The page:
That got your point across well enough before making yourself look foolish.
Yeah, that's how we got to "Nature" allowing itself to use "maths" as an accepted usage. That was my line in the sand. Its existence changes the impression of what is "math" for those who use "math" as a the normative short form. I may know the difference and you most likely do, too. But those who do not, get the wrong view on the world as described by the word. And the fact that even "Nature" allows itself this usage in the article titles shows just how far this has gone. British English is no more normative for standard English than German is normative for Germanic languages. In fact, British English is a dialect of the standard English similarity in the names notwithstanding.
Little tip for you: English is the language of England
Little tip for you: German (or maybe Russian) would be the language of England if it weren't for the US. British English is cute, at best. Proper American pronunciation is universally considered the normative English pronunciation. And so is proper American usage. Oh, and that little "blessed" plot, that realm -- The England -- would long know no King or Queen were it not for the generosity and spirit of these colonials it formerly thought to subjugate.
I fail to see the downside here. It's also not slang, it's just the word we use.
It's a word used by a small minority of English speakers. It's not a literary word. It's a slang used when talking to an audience which has not idea what it is. And it was used in the title of an article about a global company -- not a local event (which might have justified the usage). In the US it's considered British slang. It will not show up if you try to look it up by typing "define trainers" in Google search bar. If you try to lookup "soda" in the same manner (which is a colloquialism for "carbonated water", but not a slang), you will get a definition.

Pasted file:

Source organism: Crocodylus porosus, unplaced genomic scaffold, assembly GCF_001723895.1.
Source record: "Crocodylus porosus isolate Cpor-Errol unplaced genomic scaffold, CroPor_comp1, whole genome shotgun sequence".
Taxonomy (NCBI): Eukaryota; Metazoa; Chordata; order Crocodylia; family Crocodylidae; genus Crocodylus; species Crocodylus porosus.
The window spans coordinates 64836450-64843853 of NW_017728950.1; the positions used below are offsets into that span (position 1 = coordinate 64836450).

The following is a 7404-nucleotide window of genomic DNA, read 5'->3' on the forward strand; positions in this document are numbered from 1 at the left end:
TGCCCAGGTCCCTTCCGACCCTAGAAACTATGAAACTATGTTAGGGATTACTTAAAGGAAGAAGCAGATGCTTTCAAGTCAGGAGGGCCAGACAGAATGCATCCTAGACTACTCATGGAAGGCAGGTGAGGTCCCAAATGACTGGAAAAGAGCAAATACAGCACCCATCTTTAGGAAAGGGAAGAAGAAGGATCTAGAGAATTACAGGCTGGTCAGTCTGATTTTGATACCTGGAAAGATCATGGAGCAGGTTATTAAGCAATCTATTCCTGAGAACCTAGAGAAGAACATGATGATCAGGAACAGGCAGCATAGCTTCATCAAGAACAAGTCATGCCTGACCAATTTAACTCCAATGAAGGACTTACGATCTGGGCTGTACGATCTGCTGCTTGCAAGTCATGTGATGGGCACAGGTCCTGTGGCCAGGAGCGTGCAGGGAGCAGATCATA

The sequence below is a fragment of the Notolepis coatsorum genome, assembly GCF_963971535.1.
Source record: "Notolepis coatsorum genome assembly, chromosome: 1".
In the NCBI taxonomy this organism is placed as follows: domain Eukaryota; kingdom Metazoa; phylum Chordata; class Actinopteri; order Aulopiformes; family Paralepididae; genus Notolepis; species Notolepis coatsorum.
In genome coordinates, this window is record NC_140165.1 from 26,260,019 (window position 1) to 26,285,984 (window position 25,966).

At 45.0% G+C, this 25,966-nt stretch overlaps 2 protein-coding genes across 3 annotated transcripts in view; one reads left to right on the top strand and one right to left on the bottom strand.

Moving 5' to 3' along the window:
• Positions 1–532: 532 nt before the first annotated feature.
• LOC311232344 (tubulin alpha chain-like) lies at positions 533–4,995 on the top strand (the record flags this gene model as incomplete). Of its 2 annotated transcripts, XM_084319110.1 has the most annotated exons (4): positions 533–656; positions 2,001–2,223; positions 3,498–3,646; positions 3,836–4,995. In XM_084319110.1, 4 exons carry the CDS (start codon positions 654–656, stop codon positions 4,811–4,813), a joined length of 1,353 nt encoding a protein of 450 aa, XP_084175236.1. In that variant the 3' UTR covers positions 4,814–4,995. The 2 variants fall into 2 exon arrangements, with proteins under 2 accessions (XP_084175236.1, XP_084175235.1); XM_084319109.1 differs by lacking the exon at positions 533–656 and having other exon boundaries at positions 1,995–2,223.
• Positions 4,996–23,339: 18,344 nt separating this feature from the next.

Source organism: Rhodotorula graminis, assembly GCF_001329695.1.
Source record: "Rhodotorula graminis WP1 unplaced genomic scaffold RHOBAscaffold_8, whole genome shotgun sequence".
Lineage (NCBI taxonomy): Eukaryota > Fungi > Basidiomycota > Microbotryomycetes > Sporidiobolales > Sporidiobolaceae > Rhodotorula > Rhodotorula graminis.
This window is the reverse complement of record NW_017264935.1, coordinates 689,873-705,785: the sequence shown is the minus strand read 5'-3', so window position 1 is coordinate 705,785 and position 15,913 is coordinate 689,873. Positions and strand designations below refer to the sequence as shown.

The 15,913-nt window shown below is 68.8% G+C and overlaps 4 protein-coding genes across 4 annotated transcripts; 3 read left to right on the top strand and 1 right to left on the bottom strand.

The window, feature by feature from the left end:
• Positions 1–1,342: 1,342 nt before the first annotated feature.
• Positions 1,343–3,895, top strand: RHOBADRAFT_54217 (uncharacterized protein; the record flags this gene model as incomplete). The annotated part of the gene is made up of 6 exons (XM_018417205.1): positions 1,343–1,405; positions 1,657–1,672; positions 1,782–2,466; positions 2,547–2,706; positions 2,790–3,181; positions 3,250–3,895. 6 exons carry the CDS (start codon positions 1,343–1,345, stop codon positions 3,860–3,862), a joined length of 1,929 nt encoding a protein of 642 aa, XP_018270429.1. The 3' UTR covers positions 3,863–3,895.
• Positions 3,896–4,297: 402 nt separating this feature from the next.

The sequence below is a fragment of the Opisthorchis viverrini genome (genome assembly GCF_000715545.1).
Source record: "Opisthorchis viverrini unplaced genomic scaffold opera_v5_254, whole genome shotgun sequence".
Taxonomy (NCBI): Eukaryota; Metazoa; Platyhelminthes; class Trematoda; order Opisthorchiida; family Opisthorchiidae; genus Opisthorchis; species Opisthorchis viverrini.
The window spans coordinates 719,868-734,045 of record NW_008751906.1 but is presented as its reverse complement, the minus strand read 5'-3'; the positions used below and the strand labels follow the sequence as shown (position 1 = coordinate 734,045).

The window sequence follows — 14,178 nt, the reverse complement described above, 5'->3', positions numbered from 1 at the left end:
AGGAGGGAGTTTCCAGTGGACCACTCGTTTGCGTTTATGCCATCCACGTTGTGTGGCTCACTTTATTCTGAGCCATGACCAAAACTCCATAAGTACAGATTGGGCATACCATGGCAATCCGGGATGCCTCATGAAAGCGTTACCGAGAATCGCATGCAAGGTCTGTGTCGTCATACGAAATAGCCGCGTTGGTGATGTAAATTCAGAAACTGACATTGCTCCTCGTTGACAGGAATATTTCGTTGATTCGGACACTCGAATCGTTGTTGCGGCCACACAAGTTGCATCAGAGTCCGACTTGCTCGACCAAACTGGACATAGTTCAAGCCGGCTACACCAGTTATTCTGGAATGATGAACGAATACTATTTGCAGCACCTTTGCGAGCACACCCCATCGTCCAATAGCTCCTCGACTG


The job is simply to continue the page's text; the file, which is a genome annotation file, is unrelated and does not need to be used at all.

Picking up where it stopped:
He was completely unknown during the space race. His identity hidden.
Yeah, top secret is more like it.
then released under Khrushchev.
And that's when the space race actually started. Many members of the Politburo did a stint at the Gulag under Stalin. Including some of the top brass of the army, if my memory is not failing. In itself, it's not very telling. Any slight disagreement with those high-enough in power was enough to get a few years in the Gulag's (if one was lucky).
Ultimately this cost them the race to the moon. Korolev's mistreatment in the Gulags lead to his early death, after which their space program collapsed. A very Soviet story.
Oy! This is just not even connected to reality. https://en.wikipedia.org/wiki/.... Korolev was released in 1944 (still during WWII and long before Stalin's death).
Here: https://en.wikipedia.org/wiki/.... Baikonur was founded in 1955, which was after Stalin's death. The first launch of a dog was in 1957: https://en.wikipedia.org/wiki/.... See how the timeline just doesn't add up to the whole idea that he was stopped by the Gulag? Soviet Union was still rebuilding from WWII under Stalin. The space program didn't start until Korolev started it. Gulag was hardly the reason for his death. He had multiple heart attacks by then and died at 59. Soviet life expectancy for men was just slightly over 60 (62 or so). For someone in a job with as much stress as he had this was actually pretty good. Soviet Union had famous actors (more than one) die on stage in their 40s.
Personally, I always wondered why the Soviets did not just send a cosmonaut to moon one way.
They abandoned the program as unworkable. Which is to say they didn't have anyone who could produce a design.
Btw, https://en.wikipedia.org/wiki/... was released 1972 -- only 6 years after Korolev's death. He was already a well-known larger-than-life figure at that point (eg, he was already on a postage stamp in 1969). His identity was not declassified for obvious security reasons until his obituary was published. His ashes were laid next to those of all top Communist leaders. He had a private plane and all the accommodations of top military brass in the last 10 years of his life. The radio station they built in Evpatoria was most likely not for technical reasons sited in the Wikipedia. Evpatoria was the top vacation destination in the Soviet Union. The radio station was most likely built to make it more convenient for Korolev.
To sum up: he had all the accommodations of top Soviet brass without the burden of having to play an action hero for public consumption. Not quite a victim this "article" makes him out to be.
To err is human, to moo bovine.